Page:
Ah, the Mazda MX-5. Once called the Miata, the Japanese carmaker’s little open top roadster has been around for nearly 30 years and during that time has evolved and grown like most cars.
But unlike some cars that get overstyled or “over-teched” or which lose their original mien over the years, Mazda has never lost the Miata’s focus of delivering the kind of driving joy that used to be found on such cars as the MGB, but without leaving you on the side of the road every time it rains.
Okay, that may be an exaggeration about the old British sports cars, but I’ve owned three MGB’s (in various states of repair from “on its last legs” to “brand new”) and they all left me on the side of the road - so much so that I look back now, decades later, and find it hard to believe I could have been so stupid as to get kicked by that particular mule three times. What can I say? I was a kid.
On the other hand, if it weren’t for my brand new, 1975.5 B I wouldn’t have discovered the Honda Civic hatchback I swapped straight across for the MG. That was the last European car I owned until I got my current one about four years ago. Ah, the circle of life!
A while back Mazda decided to start calling the MX-5 Miata the MX-5 (as an old fart, I still think of it as the Miata, though) but the car continues to delight in this, its fourth generation. This version has been out for a couple of years now but Mazda Canada‘s sample MX-5 RF in which I just spent a week is the first time I’ve had a chance to try it. And I was very nervous.
The angst came from the fact that this generation is down on power compared to the last one: 155 horsepower from the current two litre Skyactiv four banger compared with 167 in the last Mia-er, MX-5 I drove. Thank the Obama/Gore/Suzuki clan and its sycophants for forcing carmakers to focus on upping the fuel mileage for such things, which causes carmakers to try making their vehicles lighter while they also have to contend with airbags and sundry other safety features they’re forced to install, all of which add weight and complexity.
Fortunately, the plucky little company has managed to tread that line beautifully and about five minutes after I slid my bum into Mazda’s sample’s Recaro buckets I was content - content to step on that right hand pedal and smile as if I were back in my first MGB (before I’d learned what a stupid car it was if you weren’t a mechanic). Indeed, this latest iteration is just as much fun as the first Miata I drove - and the second and the third and the fourth…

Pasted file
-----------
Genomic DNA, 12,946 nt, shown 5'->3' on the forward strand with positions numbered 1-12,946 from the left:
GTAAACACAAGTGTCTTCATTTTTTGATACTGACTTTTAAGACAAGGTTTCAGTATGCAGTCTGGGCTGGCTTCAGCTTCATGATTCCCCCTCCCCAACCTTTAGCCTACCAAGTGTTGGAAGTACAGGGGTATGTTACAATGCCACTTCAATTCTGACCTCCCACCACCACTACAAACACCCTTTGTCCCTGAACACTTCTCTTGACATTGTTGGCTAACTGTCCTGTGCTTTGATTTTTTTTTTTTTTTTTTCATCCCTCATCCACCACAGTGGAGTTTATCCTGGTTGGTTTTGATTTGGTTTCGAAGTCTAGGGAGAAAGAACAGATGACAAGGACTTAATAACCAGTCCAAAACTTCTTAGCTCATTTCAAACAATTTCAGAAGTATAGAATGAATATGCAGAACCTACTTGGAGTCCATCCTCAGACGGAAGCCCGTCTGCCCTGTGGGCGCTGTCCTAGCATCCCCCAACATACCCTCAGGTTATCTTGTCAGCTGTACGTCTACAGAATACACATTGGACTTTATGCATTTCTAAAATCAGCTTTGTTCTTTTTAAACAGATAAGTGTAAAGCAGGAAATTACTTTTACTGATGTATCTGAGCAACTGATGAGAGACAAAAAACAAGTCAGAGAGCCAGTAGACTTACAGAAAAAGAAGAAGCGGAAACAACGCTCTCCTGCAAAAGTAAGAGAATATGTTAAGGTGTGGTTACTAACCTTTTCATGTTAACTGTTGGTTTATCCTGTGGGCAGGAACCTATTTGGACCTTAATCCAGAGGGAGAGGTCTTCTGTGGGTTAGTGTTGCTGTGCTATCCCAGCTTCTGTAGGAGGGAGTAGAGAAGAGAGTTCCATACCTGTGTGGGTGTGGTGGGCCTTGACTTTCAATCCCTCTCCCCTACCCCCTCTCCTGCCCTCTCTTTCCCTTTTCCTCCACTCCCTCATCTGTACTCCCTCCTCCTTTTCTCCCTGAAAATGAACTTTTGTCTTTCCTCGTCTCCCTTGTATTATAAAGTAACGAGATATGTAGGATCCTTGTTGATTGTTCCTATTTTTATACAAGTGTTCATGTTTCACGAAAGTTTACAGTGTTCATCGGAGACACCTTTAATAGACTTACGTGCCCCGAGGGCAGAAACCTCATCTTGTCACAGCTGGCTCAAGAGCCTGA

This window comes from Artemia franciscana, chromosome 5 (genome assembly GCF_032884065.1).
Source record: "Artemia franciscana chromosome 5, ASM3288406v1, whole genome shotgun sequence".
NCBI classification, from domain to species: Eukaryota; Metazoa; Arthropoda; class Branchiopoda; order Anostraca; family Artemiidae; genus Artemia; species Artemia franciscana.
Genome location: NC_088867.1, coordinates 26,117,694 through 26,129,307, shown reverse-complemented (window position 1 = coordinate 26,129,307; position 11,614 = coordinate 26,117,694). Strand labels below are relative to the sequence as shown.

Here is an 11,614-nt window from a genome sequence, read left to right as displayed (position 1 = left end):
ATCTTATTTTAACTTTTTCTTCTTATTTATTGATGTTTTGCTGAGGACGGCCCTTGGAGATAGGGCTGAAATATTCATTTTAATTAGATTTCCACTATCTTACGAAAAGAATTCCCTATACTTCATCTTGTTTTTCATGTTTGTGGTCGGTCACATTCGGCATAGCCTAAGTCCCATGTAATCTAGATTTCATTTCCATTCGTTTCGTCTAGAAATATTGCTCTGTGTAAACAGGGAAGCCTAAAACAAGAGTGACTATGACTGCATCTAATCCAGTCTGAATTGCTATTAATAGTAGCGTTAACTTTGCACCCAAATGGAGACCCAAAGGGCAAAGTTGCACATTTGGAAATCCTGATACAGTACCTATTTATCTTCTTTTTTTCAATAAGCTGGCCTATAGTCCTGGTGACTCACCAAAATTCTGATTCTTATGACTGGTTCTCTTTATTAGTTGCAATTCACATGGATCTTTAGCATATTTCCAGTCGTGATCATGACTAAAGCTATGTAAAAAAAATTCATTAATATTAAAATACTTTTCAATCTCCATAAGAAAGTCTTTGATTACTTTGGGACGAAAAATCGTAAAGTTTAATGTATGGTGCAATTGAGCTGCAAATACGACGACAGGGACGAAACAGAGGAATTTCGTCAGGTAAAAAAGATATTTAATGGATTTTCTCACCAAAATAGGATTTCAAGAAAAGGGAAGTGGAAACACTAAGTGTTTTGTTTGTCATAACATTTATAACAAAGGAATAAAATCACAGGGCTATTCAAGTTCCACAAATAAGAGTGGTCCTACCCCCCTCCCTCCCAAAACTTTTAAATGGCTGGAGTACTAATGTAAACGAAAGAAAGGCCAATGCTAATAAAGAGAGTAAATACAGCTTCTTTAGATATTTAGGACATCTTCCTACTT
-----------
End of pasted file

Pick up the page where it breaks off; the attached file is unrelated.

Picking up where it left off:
Can you tell I love this car?
New for this year is a retractable hard top (well, partially retractable) that makes the MX-5 a truly great all season ride instead of merely a fair weather friend. And as with the previous retractable hardtop, it doesn’t rob you of any trunk space - not that there’s any to spare anyway. This top, which is more like a Targa top than a truly retracting roof (resulting in more of a “big sunroof” than a true drop top), adds weight and complexity, but it works beautifully.
Alas, unlike the old retractable hard top, doffing the hat doesn’t give you a wide open driving experience because most of the roof is still there - it’s just the part over your head that opens. This brought me to another soul searching moment: I’m not a convertible guy so would tend to prefer the hard top anyway, but this new one leaves you with all the blind spots to the side and back that the raised top (hard or soft) has. So in this instance I preferred the old retractable top, even though I liked practically everything else about this new version better.
Proving, once again, that some people are never happy.
Operating the roof is easy, thanks to its clever design and the easy to reach switch at the bottom of the centre stack. The switch operates backwards to what I’d thought would be logical (you press up to open the roof and down to close it) but it’s easy, and you don’t even need to unlatch anything beforehand. It’s cool enough that my three year old grandson cackled with delight when he saw Grandpa’s “Transformer” in action. Indeed, that cool roof, besides explaining the “RF” terminology, makes the little critter well, optimally prime.
I think Mazda has lost a bit of the car’s cuteness with the new exterior, but it’s modern and attractive anyway. The front features slit-like headlights that make the car’s nose look like a squinty (but cute) face. The body work is relatively voluptuous, ending with a bum that’s reminiscent of Jaguar’s gorgeous F-Type.
The interior is a tad Spartan, but this is supposed to be a classic sports car so I’ll cut it some slack. Mazda’s sample didn’t have automatic climate control and Mazda’s currently typical console-mounted volume control turns out to be a tad far back to reach easily in the tiny cabin (fortunately it’s duplicated on the steering wheel) - and the cup holders mounted at the back of the console are very impractical unless you’re a contortionist.